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Govt snooping – it’s about “politics of trust”, says ST writer

By Andrew Loh – 

How much are you willing to trust the Government with private information about yourself, or information which belongs to you?

It has been reported in recent weeks that the Singapore government had asked for – and obtained – private information of individuals from major technology companies, such as Facebook, Yahoo, and Google.

This revelation comes on the back of new Internet regulations introduced by the Media Development Authority (MDA) in June, to curb free speech and effect censorship online. The Government claimed that the regulations were not meant to stifle free speech but to bring rules on new media in line with traditional media.

The Minister for Communications and Information (MCI), Dr Yaacob Ibrahim, defended the new regulations and asked, basically, for the public to trust the government to be “judicious” in enforcing the regulations.


“I hope that the activists who are today making this far-fetched claim (of the Government clamping down on online criticisms) will be honest enough to admit it when the time comes,” he said.

Still, the latest incidents of the Singapore Government asking and being given access to the private information of individuals require a closer look.

The main broadsheet, the Straits Times, had an article on this on 19 September. Written by its “technology journalist and digital producer”, Derrick Ho, the piece was titled, “Fear Big Brother… or firms’ abuse of Big Data?”


Mr Ho wrote:


Ho then reported that Yahoo had said that it had revealed to the S’pore government “extracts of e-mail messages, contents of messenger chats and even entries in address books and calendars.”


When the Ministry of Home Affairs was asked about “the nature of the requests”, it apparently said little and gave nothing more than a standard reply.


Ho then mentions how Singapore Telecommunications (Singtel), a government-linked company, was reportedly “aiding a highly secretive intelligence unit of the Ministry of Defence and its Australian counterparts in harvesting communications…”


Both Mindef and Singtel declined to comment when asked about the matter, Ho said.


Ho then concluded that there was no such thing as data privacy in Singapore.


Ho then says, basically, that the Singapore Government has “wide access to data and communications such as SMSes, e-mail, call logs and websites you have accessed.”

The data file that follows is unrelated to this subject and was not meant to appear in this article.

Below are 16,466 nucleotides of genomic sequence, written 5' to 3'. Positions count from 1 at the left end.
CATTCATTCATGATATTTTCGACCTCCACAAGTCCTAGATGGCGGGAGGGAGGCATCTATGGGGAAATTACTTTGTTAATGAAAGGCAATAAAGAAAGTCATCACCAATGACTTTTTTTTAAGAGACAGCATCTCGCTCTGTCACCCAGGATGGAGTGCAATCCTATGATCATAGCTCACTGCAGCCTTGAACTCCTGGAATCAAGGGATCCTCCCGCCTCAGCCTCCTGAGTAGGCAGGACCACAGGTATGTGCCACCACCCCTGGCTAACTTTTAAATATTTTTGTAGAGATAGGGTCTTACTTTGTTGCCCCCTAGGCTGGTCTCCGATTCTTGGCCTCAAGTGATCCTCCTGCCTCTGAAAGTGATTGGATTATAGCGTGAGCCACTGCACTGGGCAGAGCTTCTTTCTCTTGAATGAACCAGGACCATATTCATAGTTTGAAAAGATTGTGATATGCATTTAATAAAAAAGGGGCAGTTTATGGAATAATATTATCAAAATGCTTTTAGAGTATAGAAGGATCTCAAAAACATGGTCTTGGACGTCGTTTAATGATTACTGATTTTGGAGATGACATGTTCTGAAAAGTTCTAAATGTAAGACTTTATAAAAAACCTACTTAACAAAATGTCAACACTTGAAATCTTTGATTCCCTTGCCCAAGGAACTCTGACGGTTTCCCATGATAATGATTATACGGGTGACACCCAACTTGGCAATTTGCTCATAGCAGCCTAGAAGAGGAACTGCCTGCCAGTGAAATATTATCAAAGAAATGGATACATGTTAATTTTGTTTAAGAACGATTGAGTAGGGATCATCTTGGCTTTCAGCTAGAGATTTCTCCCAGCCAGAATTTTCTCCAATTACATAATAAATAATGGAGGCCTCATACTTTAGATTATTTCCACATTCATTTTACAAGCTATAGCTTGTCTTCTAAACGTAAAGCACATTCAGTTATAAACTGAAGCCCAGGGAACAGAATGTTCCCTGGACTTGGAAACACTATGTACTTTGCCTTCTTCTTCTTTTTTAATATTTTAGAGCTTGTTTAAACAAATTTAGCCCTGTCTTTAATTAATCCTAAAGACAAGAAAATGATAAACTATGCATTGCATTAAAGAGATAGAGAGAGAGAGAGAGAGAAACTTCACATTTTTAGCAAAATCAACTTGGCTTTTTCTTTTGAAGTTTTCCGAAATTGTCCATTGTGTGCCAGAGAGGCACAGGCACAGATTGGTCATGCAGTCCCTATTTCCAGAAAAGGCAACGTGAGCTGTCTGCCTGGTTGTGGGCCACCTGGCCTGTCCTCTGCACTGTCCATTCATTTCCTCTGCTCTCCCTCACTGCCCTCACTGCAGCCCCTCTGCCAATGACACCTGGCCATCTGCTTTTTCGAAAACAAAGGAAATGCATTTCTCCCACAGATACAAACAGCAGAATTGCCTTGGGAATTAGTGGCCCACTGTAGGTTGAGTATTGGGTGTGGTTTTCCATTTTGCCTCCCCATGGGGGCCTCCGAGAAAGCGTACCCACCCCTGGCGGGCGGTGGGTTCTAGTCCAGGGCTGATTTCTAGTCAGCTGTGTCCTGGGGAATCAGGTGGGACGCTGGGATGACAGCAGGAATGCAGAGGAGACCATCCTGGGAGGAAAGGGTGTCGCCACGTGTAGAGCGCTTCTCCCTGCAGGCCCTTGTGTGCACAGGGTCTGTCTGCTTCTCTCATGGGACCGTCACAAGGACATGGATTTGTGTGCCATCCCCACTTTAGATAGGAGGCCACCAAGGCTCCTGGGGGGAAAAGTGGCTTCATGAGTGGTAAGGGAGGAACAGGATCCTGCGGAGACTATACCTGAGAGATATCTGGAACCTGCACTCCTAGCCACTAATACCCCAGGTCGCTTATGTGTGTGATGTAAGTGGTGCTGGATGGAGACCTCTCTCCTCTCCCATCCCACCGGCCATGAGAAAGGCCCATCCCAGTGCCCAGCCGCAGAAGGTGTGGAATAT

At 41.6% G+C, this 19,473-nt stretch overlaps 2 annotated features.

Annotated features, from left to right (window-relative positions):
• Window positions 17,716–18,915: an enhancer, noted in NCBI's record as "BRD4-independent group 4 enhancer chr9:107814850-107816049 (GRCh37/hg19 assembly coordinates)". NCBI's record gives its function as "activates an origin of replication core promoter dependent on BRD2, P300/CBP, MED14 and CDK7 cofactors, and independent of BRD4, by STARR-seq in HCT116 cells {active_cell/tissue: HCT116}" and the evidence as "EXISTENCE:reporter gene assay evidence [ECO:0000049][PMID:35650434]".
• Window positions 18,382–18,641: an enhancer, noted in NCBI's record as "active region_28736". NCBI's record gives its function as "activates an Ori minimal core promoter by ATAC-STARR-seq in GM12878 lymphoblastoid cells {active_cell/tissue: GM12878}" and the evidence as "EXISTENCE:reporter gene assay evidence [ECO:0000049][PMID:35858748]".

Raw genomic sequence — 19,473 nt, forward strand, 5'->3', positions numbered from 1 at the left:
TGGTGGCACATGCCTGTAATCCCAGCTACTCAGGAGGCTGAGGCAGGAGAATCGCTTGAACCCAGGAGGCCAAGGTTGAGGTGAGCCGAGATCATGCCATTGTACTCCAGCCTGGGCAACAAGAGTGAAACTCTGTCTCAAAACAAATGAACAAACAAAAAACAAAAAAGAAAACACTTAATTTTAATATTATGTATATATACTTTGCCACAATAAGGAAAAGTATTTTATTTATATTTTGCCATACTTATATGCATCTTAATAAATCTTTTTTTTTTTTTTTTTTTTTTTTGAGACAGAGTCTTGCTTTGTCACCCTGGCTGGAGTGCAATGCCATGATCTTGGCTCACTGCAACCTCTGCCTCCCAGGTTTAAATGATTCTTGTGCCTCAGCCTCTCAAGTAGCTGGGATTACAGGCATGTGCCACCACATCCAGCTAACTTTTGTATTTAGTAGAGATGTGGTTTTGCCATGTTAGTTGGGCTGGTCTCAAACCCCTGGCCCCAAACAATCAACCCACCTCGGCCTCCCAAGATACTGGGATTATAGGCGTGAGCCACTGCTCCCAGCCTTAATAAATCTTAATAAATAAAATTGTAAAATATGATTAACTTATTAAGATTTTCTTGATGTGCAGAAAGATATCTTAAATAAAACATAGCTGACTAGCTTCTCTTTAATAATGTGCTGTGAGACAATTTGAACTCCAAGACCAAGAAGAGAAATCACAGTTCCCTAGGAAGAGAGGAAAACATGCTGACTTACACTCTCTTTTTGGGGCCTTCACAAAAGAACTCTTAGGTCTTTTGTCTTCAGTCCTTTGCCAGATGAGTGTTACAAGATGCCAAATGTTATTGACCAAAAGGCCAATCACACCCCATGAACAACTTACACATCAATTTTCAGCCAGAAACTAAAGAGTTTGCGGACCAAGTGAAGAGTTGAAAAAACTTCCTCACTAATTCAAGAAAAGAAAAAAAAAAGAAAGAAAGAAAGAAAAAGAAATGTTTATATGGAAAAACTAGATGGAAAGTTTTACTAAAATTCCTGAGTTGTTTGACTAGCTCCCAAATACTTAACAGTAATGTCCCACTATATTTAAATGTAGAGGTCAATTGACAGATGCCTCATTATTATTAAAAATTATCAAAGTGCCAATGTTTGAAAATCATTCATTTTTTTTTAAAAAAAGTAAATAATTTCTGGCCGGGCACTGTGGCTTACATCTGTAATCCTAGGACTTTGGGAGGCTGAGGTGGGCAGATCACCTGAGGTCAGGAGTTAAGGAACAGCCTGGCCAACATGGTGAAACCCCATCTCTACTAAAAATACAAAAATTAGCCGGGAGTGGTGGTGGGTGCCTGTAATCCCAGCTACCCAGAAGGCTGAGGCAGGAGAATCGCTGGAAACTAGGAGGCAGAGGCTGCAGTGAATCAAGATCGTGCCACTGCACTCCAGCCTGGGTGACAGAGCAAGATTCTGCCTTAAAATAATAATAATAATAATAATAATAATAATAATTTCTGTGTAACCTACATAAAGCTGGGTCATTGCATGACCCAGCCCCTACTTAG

“It does not need a court order as laws allow it to directly obtain such information from firms,” Ho writes.

He describes the Singapore Government as an “outlier in the wide powers it holds.”


In short:


Ho then did a rather strange thing – he defended all these.

He threw in a red herring, hoping that it will swim in the murky waters he wades into.


The Singapore Government doesn’t need a warrant? But “the same can be said of companies and even individuals,” Ho tries to convince.

[We’re not sure if an individual or a company can get a warrant, though.]

After laying out such a reality, which is rather scary indeed, Ho then says that there is really no need to be alarmed.

He says it is all about “the politics of trust”.


“For now… there is no evidence that the Singapore Government is collecting data for anything other than bona fide purposes.”

Ho quickly admits and recognises, however, that “citizens don’t know this for sure.”

But he is just as quick to add:

“Until proven otherwise, citizens can only rely on trust and the State’s goodwill.”

It is about the “politics of trust” and “the State’s goodwill”.

If that isn’t enough to convince or persuade you, Ho raises another red herring, and cites a Pew Research Centre study which “found that while the American public is concerned about Internet privacy, they are far less worried about government snooping than they are about their online activity being monitored by hackers and advertisers.”


Be like the Americans. They “are far less worried about government snooping…”

So you should too.


The message: worry more about private companies than Big Brother.

Sounding a lot like Dr Yaacob, Ho then concludes his piece:


And then, the punchline:


I am not saying that Ho is not right in raising concerns about what private companies and individuals (including criminals) can do with the data or information they collect about you.

But to write a piece which plays down the serious implications of one, and point the finger at the other, is quite misleading and, pardon me, irresponsible.

If the Government and companies have access to data and information of individuals without their knowing, then we should be equally concerned about both.

And instead of asking Singaporeans to simply “trust” the Government to only use such information for “bona fide” reasons, what Ho should do is to perhaps ask for more legal protection for Singaporeans and more accountability from the Government when it requests for such information.

When the Ministry of Home Affairs, the Ministry of Defence and the government-linked Singtel all refuse to disclose more, or decline to comment or explain when asked about their dealings, for Ho to then ask the public to simply “trust” the government seems rather…. naive.

Indeed, Ho’s article fails to convince Singaporeans why they should trust the Government with their personal and private information.

The “politics of trust” and “the State’s goodwill” are not good enough.

In fact, depending on these is the surest way to lose whatever little right to privacy Singaporeans may presently have – especially when the Government is one which introduces legislations it can hardly defend or explain (like the MDA regulations), and also one which has a penchant for behaving in the same way it accuses others of doing, such as being anonymous online:

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